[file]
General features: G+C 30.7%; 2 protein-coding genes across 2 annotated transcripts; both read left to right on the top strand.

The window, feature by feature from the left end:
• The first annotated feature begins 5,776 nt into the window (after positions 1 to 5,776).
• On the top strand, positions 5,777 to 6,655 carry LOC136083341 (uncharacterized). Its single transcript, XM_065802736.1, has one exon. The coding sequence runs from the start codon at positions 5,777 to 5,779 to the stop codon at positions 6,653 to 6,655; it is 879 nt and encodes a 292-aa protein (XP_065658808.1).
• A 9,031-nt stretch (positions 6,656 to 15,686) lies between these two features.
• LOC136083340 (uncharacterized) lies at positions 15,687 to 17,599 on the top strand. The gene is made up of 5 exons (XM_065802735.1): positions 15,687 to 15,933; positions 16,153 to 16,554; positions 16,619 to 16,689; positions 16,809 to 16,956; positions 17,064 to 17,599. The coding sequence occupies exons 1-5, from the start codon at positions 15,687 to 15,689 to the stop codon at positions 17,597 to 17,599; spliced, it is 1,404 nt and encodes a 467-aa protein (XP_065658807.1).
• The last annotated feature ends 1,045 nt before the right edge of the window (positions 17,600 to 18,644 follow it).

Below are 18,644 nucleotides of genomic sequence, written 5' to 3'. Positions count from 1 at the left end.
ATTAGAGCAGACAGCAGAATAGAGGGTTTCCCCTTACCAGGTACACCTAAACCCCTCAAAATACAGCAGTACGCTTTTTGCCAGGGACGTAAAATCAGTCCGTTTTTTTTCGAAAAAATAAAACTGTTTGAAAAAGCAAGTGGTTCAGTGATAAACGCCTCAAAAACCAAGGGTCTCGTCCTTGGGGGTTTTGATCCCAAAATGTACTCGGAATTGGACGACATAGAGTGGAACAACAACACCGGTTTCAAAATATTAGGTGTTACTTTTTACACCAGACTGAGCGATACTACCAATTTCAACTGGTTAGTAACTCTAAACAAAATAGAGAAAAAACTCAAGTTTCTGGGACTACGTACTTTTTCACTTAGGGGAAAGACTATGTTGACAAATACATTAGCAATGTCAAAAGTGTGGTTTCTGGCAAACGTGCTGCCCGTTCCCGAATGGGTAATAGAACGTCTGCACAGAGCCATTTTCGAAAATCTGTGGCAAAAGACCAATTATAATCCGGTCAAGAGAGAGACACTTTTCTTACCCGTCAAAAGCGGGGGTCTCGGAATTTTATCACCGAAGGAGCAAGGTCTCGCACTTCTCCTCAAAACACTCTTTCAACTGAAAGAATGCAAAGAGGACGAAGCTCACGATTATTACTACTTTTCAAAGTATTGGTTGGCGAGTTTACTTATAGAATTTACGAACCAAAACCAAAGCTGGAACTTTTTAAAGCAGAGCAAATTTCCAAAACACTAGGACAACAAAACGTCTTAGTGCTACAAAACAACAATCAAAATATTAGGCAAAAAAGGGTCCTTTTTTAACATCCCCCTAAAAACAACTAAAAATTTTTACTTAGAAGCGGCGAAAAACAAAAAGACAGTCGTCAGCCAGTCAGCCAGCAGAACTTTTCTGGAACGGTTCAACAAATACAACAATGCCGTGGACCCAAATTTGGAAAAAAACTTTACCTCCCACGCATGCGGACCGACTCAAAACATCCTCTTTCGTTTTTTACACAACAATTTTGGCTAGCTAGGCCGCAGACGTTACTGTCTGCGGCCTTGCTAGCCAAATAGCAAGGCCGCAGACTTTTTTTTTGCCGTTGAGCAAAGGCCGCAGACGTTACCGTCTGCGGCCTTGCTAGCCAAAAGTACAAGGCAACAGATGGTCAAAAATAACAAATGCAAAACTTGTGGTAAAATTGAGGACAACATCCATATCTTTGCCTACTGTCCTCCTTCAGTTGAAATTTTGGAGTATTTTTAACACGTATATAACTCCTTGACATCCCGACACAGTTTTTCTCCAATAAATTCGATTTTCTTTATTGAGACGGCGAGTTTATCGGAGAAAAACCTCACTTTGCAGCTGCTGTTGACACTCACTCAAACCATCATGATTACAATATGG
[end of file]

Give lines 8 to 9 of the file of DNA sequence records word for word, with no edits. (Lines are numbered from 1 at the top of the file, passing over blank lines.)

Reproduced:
Below are 18,644 nucleotides of genomic sequence, written 5' to 3'. Positions count from 1 at the left end.
ATTAGAGCAGACAGCAGAATAGAGGGTTTCCCCTTACCAGGTACACCTAAACCCCTCAAAATACAGCAGTACGCTTTTTGCCAGGGACGTAAAATCAGTCCGTTTTTTTTCGAAAAAATAAAACTGTTTGAAAAAGCAAGTGGTTCAGTGATAAACGCCTCAAAAACCAAGGGTCTCGTCCTTGGGGGTTTTGATCCCAAAATGTACTCGGAATTGGACGACATAGAGTGGAACAACAACACCGGTTTCAAAATATTAGGTGTTACTTTTTACACCAGACTGAGCGATACTACCAATTTCAACTGGTTAGTAACTCTAAACAAAATAGAGAAAAAACTCAAGTTTCTGGGACTACGTACTTTTTCACTTAGGGGAAAGACTATGTTGACAAATACATTAGCAATGTCAAAAGTGTGGTTTCTGGCAAACGTGCTGCCCGTTCCCGAATGGGTAATAGAACGTCTGCACAGAGCCATTTTCGAAAATCTGTGGCAAAAGACCAATTATAATCCGGTCAAGAGAGAGACACTTTTCTTACCCGTCAAAAGCGGGGGTCTCGGAATTTTATCACCGAAGGAGCAAGGTCTCGCACTTCTCCTCAAAACACTCTTTCAACTGAAAGAATGCAAAGAGGACGAAGCTCACGATTATTACTACTTTTCAAAGTATTGGTTGGCGAGTTTACTTATAGAATTTACGAACCAAAACCAAAGCTGGAACTTTTTAAAGCAGAGCAAATTTCCAAAACACTAGGACAACAAAACGTCTTAGTGCTACAAAACAACAATCAAAATATTAGGCAAAAAAGGGTCCTTTTTTAACATCCCCCTAAAAACAACTAAAAATTTTTACTTAGAAGCGGCGAAAAACAAAAAGACAGTCGTCAGCCAGTCAGCCAGCAGAACTTTTCTGGAACGGTTCAACAAATACAACAATGCCGTGGACCCAAATTTGGAAAAAAACTTTACCTCCCACGCATGCGGACCGACTCAAAACATCCTCTTTCGTTTTTTACACAACAATTTTGGCTAGCTAGGCCGCAGACGTTACTGTCTGCGGCCTTGCTAGCCAAATAGCAAGGCCGCAGACTTTTTTTTTGCCGTTGAGCAAAGGCCGCAGACGTTACCGTCTGCGGCCTTGCTAGCCAAAAGTACAAGGCAACAGATGGTCAAAAATAACAAATGCAAAACTTGTGGTAAAATTGAGGACAACATCCATATCTTTGCCTACTGTCCTCCTTCAGTTGAAATTTTGGAGTATTTTTAACACGTATATAACTCCTTGACATCCCGACACAGTTTTTCTCCAATAAATTCGATTTTCTTTATTGAGACGGCGAGTTTATCGGAGAAAAACCTCACTTTGCAGCTGCTGTTGACACTCACTCAAACCATCATGATTACAATATGG